- I come from a long line of world travelers. Some ancestors pass on dimples or bushy eyebrows (I got those, too…sigh), my grandparents passed on the travel bug. My dad’s father was a travel agent and toured the world many times over. In his home he has a map with all the places he’s been marked by colored pins – different colors share the number of times he’s been to a specific location. My mom’s father was a tour guide for Brigham Young University’s Travel Study program. He, too, was a globetrotter visiting every continent multiple times.
My mom carried on this tradition and took us kids on a family trip once or twice a year. Even as a single mom she carted four kids all over. We went to New York City, San Francisco, Anaheim (Disneyland & Universal Studios), Mexico, Idaho, and what felt like hundreds of national parks. She didn’t let her single status stop her from taking us on amazing adventures. I’ll be forever grateful.
I know that’s one reason I LOVE my job. Opportunities to speak and consult all over the country help me scratch the itch of travel. I dream of the days when I take my kids on solo trips, paid for by event planners.
This year included many travel memories I won’t forget. In October I went with my mom to see the Northern Lights in Alaska, a bucket list trip in celebration of her 60th birthday. In September I got to go with my husband to Germany where he checked off his bucket list item: driving a German car on the Autobahn at unlimited speed. (We topped out at 240 kms, which is about 150 miles per hour). In both cases I went along for other people’s bucket list’s and my mom asked, “What’s on your bucket list?”
Quite frankly, I feel like travel of any kind checks things off my bucket list and I don’t have to go far.
This summer I took my kids to Universal Orlando Resort. My brother Merlin joined us from Philadelphia and my sister Melinda flew with us from Salt Lake we had a great time! My kids enjoyed interactive wands and we explored the new Volcano Bay. It was a week I’ll never forget.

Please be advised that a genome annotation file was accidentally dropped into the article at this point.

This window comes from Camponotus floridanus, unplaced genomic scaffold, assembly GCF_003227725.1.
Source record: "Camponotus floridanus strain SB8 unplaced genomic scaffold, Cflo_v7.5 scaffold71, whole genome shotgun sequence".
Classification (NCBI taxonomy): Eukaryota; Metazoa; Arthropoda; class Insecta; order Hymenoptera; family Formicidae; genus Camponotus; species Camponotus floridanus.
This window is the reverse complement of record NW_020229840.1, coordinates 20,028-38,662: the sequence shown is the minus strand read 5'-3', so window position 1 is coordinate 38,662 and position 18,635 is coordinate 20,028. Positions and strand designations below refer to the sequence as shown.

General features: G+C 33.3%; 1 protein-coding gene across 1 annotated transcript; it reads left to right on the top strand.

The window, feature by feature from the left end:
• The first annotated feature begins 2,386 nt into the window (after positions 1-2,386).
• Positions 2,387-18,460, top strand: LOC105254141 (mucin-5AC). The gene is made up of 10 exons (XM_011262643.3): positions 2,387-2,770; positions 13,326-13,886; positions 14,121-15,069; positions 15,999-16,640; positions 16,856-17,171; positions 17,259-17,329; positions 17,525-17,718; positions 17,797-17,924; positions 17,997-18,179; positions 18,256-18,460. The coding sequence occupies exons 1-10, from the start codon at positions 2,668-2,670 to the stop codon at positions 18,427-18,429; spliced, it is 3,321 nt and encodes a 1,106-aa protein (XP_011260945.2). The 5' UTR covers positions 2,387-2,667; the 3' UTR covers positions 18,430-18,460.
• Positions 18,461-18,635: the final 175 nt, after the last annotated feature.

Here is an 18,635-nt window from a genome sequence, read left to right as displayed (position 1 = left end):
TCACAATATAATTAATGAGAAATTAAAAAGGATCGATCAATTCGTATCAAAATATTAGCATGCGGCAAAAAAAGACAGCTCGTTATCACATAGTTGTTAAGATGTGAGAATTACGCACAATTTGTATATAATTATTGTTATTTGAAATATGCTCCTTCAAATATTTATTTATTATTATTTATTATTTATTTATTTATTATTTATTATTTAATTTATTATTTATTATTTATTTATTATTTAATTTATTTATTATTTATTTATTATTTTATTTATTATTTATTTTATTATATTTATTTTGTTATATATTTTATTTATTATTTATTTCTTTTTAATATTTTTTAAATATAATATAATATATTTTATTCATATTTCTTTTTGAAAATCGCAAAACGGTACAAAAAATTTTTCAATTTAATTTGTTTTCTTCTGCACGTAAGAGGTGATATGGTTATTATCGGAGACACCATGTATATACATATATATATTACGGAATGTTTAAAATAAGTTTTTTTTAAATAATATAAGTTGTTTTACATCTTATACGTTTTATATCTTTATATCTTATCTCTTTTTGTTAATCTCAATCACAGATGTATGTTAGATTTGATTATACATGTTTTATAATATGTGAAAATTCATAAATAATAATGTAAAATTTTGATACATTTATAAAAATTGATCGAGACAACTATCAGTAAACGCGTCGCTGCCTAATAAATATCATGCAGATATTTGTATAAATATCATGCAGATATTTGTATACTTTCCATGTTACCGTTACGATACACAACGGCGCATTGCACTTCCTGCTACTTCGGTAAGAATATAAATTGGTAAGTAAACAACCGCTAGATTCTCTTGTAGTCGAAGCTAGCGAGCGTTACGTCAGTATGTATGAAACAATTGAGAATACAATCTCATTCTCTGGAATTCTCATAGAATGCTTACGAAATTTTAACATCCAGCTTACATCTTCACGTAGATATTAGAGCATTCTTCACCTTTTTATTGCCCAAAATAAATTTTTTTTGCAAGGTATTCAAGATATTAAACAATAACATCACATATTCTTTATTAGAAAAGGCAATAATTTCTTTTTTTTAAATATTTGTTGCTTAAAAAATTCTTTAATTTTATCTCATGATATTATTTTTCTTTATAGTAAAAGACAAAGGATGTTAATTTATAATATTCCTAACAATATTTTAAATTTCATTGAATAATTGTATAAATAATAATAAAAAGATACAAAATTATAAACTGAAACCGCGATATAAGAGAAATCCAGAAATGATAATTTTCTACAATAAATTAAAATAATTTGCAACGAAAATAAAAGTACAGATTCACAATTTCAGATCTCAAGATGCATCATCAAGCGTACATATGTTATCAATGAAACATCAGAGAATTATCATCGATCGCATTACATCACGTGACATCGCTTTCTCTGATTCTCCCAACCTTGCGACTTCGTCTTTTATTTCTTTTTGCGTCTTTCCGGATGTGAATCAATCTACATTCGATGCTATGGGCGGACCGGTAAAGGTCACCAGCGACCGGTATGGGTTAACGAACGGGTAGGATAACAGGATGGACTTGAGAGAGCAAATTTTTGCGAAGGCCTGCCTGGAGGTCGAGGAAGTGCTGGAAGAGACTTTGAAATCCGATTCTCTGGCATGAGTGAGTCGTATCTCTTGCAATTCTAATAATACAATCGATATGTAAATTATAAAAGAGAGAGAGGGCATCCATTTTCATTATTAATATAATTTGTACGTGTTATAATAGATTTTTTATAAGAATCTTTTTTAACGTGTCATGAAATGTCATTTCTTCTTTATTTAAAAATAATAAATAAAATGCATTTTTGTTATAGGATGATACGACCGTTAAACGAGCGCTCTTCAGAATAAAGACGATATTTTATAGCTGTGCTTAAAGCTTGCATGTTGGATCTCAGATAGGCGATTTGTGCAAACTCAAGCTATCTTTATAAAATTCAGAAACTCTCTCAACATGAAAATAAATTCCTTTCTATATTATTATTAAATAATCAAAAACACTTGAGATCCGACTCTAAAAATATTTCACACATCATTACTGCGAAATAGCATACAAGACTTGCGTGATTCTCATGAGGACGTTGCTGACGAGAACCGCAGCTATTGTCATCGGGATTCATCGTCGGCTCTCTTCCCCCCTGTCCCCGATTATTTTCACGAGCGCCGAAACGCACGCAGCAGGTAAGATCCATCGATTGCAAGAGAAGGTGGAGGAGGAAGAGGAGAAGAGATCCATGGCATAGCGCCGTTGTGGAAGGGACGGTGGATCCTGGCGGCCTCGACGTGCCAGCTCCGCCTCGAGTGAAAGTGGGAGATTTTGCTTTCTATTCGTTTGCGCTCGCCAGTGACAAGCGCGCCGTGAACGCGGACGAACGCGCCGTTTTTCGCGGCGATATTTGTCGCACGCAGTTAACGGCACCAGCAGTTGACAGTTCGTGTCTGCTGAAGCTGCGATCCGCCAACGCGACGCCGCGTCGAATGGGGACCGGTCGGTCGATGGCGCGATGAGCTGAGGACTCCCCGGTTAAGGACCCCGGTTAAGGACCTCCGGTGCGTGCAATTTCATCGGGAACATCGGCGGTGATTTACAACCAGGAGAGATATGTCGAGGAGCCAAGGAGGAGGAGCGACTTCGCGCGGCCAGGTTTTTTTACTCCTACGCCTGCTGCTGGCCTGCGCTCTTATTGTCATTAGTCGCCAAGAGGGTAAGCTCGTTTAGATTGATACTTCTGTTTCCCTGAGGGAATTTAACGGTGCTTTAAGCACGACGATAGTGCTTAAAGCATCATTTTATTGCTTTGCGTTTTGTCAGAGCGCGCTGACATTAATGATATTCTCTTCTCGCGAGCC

I live by the philosophy, experiences beat stuff, hands down. We can fill our kids room with things (that never get played with) or we can take them on trips, take a bajillion pictures (I’m still an avid scrapbooker) and talk about the fun we had for weeks and months to come. Seeing a new place, or even visiting an old favorite lasts longer – even if the price tag is higher. Yes, yes, my kids still have stuff, but we save our pennies for trips.
I also believe that it’s important in our family to let my kids earn money and pay for trips – they’ll appreciate them more. One of the reasons I love being an entrepreneur is because I get to create my own money. I want to teach my kids that money doesn’t show up, you get to work for it. Both of my kids are under the age of 10, but they have been earning their trips since they were little. Now they earn money, but then they earned stickers. We don’t do this for family reunions and ALL trips, but we love to have them earn at least souvenir money, but often it’s a lot more.
Whether we can afford to pick up the tab or not, something magical happens when my kids get to earn their own money. They learn the value of money and that trips aren’t cheap, and they get to have a sense of pride when they’re there – they appreciate it more than if mom and dad pay for everything. It was super nice this year to tell them that they needed to earn all of their Universal spending money. My son spent every dime in the Transformers store (his favorite ride from the trip) and my daughter spent $5 here and $5 there buying churros and pretzels and her last $12 was spent on a Minions fanny pack, but there were no fights or begging for me to buy stuff. They had the money or they didn’t and it was great all around.
They sold cookies and ties, did extra jobs for me and others and worked really hard. I want my kids to know that if they want something, they can work hard and earn it. While we were walking through the Diagon Alley and riding Gringots for tenth time I was so grateful that I hadn’t just caved and paid for it. I probably spent 50 hours in the kitchen helping the kids make cookies, and if I had spent that time in my business, I would have made 50 times the money. But it felt good to teach the kids the value of a dollar and it turns out we all liked the trip a bit more because we put some time into it.
In the end I’m collecting memories. Sure, I’d love to go to Italy or see the Great Wall of China, but right now, travelling with my kids and helping them make solid memories is my bucket list. I love the theme from the park, “Dreams are Universal.” Being with my family this summer felt like heaven and I’ll have those memories forever.